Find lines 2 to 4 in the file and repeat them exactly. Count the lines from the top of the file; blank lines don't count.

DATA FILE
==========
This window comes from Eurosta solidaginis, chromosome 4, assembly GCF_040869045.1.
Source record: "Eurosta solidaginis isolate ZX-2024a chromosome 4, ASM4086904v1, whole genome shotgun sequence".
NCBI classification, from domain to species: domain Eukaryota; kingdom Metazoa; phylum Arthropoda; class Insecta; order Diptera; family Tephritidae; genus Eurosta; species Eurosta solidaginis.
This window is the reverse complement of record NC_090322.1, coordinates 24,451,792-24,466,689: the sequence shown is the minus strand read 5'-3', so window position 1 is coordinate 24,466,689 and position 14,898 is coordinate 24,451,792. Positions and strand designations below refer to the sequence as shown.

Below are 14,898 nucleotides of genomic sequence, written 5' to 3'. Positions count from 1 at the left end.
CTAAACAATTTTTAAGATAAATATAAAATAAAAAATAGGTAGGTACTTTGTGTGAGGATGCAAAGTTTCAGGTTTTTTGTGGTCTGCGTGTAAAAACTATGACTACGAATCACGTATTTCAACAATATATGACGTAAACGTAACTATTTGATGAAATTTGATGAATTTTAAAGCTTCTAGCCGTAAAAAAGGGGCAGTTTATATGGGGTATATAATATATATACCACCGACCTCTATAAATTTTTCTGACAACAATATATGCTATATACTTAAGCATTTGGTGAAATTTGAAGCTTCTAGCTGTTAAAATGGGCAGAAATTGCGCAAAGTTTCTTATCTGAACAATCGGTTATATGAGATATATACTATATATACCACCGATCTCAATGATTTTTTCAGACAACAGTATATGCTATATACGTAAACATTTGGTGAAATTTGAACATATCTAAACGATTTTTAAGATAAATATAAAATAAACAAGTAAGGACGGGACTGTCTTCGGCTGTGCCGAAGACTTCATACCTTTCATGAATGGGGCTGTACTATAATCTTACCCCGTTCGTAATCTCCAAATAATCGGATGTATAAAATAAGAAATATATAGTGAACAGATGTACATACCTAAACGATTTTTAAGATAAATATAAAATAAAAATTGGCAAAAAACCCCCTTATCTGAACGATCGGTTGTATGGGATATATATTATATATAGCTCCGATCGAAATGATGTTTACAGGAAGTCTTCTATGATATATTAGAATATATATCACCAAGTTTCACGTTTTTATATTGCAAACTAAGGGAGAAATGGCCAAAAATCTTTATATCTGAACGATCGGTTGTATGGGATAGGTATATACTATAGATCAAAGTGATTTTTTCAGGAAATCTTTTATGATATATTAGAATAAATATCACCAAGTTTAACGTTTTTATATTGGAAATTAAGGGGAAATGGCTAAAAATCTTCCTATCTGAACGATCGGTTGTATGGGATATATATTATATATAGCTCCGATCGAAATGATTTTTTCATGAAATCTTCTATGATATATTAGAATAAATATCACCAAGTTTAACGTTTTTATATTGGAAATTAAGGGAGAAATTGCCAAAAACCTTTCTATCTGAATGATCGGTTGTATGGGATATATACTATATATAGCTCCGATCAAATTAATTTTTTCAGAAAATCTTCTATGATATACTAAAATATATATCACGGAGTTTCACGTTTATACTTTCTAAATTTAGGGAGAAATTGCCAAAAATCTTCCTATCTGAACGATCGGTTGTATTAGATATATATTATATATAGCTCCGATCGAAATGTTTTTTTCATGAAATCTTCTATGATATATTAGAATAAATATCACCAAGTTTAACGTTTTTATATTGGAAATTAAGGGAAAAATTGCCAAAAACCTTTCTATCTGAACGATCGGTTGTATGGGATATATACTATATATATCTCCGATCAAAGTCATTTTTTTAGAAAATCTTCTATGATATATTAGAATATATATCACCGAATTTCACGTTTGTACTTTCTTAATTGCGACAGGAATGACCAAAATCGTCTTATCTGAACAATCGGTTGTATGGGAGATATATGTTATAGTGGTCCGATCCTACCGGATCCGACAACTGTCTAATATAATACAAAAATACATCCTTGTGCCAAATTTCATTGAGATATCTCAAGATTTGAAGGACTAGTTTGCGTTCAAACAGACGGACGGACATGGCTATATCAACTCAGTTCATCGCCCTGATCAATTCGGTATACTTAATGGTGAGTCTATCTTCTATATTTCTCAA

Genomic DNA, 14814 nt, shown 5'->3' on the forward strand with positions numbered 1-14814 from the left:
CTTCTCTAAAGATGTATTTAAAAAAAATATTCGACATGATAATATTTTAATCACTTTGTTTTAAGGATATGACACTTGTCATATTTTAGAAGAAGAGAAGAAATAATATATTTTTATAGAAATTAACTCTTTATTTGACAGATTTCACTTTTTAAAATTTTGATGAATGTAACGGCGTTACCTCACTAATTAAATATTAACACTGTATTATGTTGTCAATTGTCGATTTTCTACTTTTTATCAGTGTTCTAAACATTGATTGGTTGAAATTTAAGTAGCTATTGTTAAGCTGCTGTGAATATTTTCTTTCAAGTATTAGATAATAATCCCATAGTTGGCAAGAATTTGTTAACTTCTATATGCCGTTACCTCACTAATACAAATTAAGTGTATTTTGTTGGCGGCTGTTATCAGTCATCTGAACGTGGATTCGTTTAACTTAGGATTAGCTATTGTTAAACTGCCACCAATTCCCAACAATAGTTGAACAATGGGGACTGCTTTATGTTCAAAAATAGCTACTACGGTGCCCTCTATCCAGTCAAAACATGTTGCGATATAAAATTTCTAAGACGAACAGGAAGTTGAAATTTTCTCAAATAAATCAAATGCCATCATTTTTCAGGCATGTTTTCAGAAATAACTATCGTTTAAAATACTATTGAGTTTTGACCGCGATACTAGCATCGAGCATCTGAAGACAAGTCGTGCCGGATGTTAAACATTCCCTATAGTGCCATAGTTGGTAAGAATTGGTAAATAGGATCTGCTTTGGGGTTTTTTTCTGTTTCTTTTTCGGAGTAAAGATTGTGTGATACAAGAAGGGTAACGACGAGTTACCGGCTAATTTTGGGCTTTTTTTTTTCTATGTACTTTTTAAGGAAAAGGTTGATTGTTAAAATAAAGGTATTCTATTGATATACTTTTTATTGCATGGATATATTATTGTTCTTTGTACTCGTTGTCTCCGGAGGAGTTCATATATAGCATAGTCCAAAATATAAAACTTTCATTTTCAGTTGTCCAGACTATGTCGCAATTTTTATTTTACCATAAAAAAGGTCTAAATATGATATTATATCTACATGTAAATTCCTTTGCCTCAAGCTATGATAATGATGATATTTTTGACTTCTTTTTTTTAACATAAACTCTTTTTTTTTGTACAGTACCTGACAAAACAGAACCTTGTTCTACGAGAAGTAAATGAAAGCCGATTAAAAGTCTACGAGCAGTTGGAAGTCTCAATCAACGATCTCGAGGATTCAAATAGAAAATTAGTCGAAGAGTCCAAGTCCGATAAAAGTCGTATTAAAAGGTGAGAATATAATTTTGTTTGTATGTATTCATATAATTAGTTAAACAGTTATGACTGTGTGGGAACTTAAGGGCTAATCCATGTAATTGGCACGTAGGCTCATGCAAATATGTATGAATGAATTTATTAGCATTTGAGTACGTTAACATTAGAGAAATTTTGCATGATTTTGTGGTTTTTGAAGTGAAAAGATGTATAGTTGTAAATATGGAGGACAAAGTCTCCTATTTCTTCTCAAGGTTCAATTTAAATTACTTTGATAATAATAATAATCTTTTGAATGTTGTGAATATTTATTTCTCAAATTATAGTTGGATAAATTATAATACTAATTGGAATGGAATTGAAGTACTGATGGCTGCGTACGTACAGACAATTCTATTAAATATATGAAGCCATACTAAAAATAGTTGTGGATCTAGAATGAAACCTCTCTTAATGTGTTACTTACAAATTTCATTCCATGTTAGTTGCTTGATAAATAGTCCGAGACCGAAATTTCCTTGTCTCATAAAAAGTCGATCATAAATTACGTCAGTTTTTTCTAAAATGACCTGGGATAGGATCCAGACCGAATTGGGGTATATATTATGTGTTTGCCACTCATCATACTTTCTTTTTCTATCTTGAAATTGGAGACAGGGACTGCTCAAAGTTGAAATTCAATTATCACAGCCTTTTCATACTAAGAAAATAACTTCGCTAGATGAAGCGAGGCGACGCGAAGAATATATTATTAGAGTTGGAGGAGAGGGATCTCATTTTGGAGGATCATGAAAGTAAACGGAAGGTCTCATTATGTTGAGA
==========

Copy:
Source record: "Eurosta solidaginis isolate ZX-2024a chromosome 4, ASM4086904v1, whole genome shotgun sequence".
NCBI classification, from domain to species: domain Eukaryota; kingdom Metazoa; phylum Arthropoda; class Insecta; order Diptera; family Tephritidae; genus Eurosta; species Eurosta solidaginis.
This window is the reverse complement of record NC_090322.1, coordinates 24,451,792-24,466,689: the sequence shown is the minus strand read 5'-3', so window position 1 is coordinate 24,466,689 and position 14,898 is coordinate 24,451,792. Positions and strand designations below refer to the sequence as shown.